In this non-limiting embodiment, the drive system includes a single belt 24 driven by a motor M1 via a plurality of rollers, or pulleys, P1, P2. The significant surface contact provided by belt 24 facilitates the deployment and retraction of the system 10 over uneven or relatively slick terrain, such as arena surfaces. Further, it should be understood that various suspension or articulation systems may alternatively or additionally be provided to assure contact of the belt 24 with uneven terrain.
 With reference to FIGS. 6-7C, the dual-belt drive system 16B includes two variable frequency motors, or drives, 26A-26B, each driving a respective belt, or track, 28A-28B. Conceptually, the dual-belt system 14B provides the seating system with a motive force, as well as steering, in a "tank-like" manner. To this end, the variable frequency drives may be disposed at opposite sides, or flanks, of the powered seating riser 12A within the legs 14L thereof, as depicted in FIG. 6.
 In this embodiment, each of the variable frequency drives 26A-26B includes a plurality of rollers, or pulleys, P3, P4, one of which may be a timing pulley and the other of which is an idler pulley. The pulleys P3, P4 may include grooves G1 corresponding to grooves G2 within the respective belts 28A-28B for engagement therewith. The belts 28A-28B in this example are each 4 inches (10.16 cm) wide and provide a 35 inch (88.9 cm) contact area with a ground surface (such as a gymnasium floor).
 Control System/Logic
 The belt drive system 16 is operable to deploy and retract the seating system 10, as well as steer the powered seating riser 12A. This steerage is controlled by a controller 30 (schematically shown in FIGS. 8A-8B) to prevent binding, or jamming, of the seating risers 12A-12F relative to one another during deployment and retraction. That is, the drive system 16 is controlled such that the powered seating riser 12A steers the seating system 10 to prevent, or correct, binding of the seating risers 12A-12F without the need for manual human intervention.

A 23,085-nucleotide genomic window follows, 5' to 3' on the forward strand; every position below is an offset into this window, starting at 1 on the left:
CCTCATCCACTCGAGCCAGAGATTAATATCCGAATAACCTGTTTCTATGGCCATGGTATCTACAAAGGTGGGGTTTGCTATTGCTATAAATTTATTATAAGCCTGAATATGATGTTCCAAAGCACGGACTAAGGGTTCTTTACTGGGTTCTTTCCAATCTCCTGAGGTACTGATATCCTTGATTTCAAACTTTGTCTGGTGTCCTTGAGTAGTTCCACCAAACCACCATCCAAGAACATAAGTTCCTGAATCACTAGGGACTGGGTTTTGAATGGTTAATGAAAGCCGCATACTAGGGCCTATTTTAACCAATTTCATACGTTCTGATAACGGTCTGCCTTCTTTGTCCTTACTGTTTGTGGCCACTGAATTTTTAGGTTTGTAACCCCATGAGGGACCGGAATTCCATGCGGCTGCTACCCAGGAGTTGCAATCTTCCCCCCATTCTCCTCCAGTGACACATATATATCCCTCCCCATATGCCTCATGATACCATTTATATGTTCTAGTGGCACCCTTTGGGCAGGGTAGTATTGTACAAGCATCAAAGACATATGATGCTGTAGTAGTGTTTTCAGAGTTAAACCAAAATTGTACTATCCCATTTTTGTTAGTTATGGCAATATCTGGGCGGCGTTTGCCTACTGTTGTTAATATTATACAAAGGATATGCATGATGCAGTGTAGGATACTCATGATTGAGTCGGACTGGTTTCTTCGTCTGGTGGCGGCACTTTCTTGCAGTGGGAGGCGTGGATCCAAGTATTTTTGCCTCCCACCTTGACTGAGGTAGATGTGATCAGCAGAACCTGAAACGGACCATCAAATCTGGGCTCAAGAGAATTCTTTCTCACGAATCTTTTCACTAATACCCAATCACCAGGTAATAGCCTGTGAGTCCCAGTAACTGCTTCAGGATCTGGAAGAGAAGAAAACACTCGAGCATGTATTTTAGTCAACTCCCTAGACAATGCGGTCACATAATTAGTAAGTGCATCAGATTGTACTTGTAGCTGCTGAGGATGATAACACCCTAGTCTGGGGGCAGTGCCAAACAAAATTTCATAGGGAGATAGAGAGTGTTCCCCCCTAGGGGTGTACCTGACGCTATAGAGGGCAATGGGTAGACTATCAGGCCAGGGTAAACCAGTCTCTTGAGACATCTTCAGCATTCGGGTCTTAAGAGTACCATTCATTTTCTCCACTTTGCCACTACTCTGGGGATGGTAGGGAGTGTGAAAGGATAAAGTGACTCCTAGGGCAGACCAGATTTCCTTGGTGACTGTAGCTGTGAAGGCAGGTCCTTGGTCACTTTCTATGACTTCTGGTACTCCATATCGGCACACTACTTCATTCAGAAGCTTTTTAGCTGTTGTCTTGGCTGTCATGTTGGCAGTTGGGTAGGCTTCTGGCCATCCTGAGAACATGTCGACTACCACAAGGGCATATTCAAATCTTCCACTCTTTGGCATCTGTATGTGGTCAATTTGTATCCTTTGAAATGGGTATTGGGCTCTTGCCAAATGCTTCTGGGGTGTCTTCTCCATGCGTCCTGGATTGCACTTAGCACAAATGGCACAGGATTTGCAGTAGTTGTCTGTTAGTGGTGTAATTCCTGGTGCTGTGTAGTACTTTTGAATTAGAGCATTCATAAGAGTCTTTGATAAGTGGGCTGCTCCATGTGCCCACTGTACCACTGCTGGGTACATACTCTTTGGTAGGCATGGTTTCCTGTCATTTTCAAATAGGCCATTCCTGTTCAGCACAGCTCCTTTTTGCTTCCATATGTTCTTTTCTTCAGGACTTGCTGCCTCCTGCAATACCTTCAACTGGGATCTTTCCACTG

The controller 30 is operable to monitor the retraction and deployment of the seating risers 12A-12F to identify alignment and misalignment conditions. In an alignment condition, the powered seating risers move without binding. A misalignment condition, on the other hand, indicates either an actual misalignment between one or more of the seating risers 12A-12F, or a potential misalignment thereof. When a misalignment condition is identified, the controller 30 provides corrective steering instructions to the powered seating riser 12A.
 In order to monitor the movement of the seating risers 12A-12F, the controller 30 is in communication with a laser/sensor feedback loop 32, as illustrated schematically in FIG. 8A. The laser/sensor feedback loop includes a laser 36 and a sensor 38. The laser 36 may be located on the aft-most, or highest level, seating riser 12N (FIG. 8C) and the sensor 38 may be located on the powered seating riser 12A, or vice-versa (FIG. 8D), such that a laser beam 40 which is transmitted therebetween. The laser 36 may alternatively be located on a structure adjacent the aft-most seating riser 12N (such as the post WP of FIG. 8E) or directly on a wall W adjacent the aft-most seating riser 12N (as in FIG. 8F), with the sensor 38 located on the powered seating riser 12A, or vice-versa. That is, the laser 36 may be a self-contained module separately positioned from the seating risers 12A-12N. The laser 36 may further be powered independent from the controller 30 and the sensor 38. These examples are non-limiting, and the laser 36 and sensor 38 may be positioned at other locations.
 The laser 36 emits a laser beam 40 that may be a single point, straight-line beam, or may be a vertically fanned beam 40F (see FIG. 8C). It should be appreciated that other beams may be utilized.
 With reference to FIG. 9, an example sensor 38 configuration is shown. The sensor 38 includes a central, alignment band 42 and first and second misalignment bands 44A-44B, 46A-46B on opposed sides of the alignment band 42. The alignment band 42 may have a predetermined width, referred to as a deadband width, to assure that the beam 40 is focused on the alignment band 42 regardless of minor irregularities (such as vibrations, or jitter, of the seating system 10) that may occur during deployment and retraction.